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Johannesburg - The South African Federation of Trade Unions (Saftu) on Tuesday urged its members and "all other workers to throw their weight behind" the National Union of Metalworkers of South Africa (Numsa), which is involved in a "life-or-death struggle" in the engineering sector.

Numsa, which is demanding a 15% wage hike across the board, has rejected the latest offer from employers in the engineering sector.

Saftu said the union was right to reject employers' proposals to increase wages in terms of the new minimum rate instead of what the workers were actually earning. 

"Numsa has quite rightly rejected the latest offer from employers," said Saftu in a statement.

The union federation, of which Numsa is a member, said another point of contention was the employers offer to implement a minimum rate of R20 per hour for new entrants to the sector when the present minimum was R40.

In February the National Economic Development and Labour Council agreed on a new national minimum wage of R20 per hour, It will, however, only be instituted from May 2018.

"It cannot be a coincidence that the engineering employers’ demand for R20 an hour for new entrants is exactly the same as the poverty-level national minimum wage agreed at Nedlac," said Saftu.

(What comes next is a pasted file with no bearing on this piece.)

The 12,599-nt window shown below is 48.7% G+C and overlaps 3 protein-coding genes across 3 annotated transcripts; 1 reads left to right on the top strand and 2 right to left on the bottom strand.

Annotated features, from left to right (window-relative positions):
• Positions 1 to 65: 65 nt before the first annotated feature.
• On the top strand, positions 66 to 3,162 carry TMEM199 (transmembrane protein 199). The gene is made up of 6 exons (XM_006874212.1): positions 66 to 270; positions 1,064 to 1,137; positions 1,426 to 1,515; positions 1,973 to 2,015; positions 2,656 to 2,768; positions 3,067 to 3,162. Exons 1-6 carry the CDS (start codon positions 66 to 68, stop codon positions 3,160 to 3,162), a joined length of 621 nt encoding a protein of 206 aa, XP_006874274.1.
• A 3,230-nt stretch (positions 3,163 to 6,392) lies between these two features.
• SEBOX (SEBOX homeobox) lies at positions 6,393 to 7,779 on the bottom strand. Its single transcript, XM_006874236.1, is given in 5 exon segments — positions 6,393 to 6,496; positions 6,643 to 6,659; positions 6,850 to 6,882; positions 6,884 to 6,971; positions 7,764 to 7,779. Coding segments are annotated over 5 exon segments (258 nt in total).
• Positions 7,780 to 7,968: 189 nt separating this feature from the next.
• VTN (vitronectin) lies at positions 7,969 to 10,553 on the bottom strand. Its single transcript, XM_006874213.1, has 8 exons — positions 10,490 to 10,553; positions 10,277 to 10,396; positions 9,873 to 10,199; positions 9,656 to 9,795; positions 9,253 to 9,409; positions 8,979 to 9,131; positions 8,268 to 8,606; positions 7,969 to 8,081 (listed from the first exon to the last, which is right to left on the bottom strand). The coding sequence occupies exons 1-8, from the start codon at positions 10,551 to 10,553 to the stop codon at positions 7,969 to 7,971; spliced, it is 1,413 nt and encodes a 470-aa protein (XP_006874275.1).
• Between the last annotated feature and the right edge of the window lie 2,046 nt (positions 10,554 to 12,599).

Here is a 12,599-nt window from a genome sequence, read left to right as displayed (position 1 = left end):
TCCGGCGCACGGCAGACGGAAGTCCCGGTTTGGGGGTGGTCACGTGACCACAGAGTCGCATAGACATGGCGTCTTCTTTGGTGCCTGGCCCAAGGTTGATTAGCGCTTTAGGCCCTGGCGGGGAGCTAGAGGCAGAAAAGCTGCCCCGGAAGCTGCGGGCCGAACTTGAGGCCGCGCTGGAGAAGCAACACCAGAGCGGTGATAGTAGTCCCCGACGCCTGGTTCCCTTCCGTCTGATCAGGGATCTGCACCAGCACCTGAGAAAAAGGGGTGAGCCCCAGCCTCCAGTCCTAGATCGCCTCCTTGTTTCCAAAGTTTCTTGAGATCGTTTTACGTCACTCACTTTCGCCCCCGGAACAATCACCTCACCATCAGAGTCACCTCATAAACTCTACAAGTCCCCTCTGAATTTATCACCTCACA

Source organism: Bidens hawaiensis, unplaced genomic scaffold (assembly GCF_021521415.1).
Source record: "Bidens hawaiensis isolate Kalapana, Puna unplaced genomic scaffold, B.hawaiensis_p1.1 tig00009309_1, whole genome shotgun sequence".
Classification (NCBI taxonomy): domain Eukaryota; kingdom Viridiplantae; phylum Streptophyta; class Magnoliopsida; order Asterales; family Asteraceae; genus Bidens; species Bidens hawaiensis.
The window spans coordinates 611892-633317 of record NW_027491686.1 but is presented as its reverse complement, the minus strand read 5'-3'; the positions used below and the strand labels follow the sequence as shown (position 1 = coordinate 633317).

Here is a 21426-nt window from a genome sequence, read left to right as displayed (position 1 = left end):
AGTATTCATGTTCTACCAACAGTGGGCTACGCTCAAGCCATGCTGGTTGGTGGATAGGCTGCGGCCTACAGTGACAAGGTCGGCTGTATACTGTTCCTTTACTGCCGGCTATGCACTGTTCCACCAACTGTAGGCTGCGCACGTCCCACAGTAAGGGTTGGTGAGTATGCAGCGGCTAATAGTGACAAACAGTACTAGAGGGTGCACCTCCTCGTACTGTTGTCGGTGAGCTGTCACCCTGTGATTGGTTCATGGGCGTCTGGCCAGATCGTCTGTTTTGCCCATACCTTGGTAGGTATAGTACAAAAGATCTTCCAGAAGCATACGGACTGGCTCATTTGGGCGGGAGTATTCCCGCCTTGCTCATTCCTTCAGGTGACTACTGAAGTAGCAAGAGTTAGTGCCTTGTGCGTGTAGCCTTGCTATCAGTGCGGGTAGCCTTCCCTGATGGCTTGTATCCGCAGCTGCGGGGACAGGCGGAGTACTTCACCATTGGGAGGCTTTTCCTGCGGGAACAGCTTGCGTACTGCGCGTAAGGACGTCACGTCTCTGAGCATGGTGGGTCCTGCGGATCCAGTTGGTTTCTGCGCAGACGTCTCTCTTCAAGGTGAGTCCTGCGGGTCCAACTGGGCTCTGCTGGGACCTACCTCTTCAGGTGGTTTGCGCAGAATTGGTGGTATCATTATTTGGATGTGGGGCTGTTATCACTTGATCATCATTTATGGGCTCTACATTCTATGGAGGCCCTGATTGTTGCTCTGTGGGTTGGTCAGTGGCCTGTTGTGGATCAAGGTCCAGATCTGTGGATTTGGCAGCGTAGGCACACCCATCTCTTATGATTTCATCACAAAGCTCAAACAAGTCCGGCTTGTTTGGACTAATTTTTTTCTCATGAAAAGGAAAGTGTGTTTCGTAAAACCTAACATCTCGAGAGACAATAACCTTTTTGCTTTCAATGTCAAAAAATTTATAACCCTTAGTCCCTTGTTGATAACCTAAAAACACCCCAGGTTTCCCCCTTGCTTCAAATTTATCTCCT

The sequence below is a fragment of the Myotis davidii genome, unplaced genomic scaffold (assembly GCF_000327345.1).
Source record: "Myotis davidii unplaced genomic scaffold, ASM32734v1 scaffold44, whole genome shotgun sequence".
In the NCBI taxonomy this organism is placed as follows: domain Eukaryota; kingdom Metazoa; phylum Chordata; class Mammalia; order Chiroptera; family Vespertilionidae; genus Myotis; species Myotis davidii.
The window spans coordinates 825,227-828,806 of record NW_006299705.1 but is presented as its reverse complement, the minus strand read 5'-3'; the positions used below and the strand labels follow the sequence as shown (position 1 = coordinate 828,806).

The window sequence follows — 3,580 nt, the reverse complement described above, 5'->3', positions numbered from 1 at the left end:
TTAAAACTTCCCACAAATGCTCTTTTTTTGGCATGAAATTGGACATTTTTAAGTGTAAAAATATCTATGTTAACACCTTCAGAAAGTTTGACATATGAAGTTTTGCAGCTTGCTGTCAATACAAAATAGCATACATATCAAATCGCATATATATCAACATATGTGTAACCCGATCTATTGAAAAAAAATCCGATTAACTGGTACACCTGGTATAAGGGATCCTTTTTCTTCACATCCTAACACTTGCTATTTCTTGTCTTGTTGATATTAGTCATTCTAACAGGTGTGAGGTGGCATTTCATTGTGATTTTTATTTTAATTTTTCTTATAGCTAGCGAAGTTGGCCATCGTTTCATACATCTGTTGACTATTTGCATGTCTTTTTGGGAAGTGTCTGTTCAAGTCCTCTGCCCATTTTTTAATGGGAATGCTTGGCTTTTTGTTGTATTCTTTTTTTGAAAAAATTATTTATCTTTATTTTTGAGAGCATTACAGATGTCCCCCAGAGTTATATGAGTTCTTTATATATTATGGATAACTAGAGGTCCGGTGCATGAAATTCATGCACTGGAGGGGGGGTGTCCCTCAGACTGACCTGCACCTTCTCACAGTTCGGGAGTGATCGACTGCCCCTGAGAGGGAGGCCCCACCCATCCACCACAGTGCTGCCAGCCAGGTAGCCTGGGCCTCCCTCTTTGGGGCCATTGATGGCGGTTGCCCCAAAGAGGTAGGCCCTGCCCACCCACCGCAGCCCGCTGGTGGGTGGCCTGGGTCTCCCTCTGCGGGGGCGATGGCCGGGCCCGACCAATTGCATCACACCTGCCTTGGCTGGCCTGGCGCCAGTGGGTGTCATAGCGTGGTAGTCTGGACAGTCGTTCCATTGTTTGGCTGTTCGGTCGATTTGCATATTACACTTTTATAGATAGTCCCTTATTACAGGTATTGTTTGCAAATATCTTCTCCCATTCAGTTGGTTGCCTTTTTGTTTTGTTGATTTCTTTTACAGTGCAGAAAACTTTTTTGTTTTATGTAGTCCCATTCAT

The federation warned that if Numsa were to agree to this "outrageous proposal," new workers "will suffer poverty and exploitation"' and jobs and wage levels will be at greater risk. 

Saftu said Numsa was determined to fight this battle to block greedy employers from implementing this poverty wage. 

"But they must not fight alone! If they are left with no choice but to strike, Saftu and the whole trade union movement must rally and mobilise its forces and flood the streets in solidarity action," said the federation.

"This is a struggle to protect the rights of all workers and their families and to ensure a life of dignity for them. This is a time when the battle cry of 'An injury to one is an injury to all' must not only be loudly shouted but acted on. This is a battle we cannot afford to lose."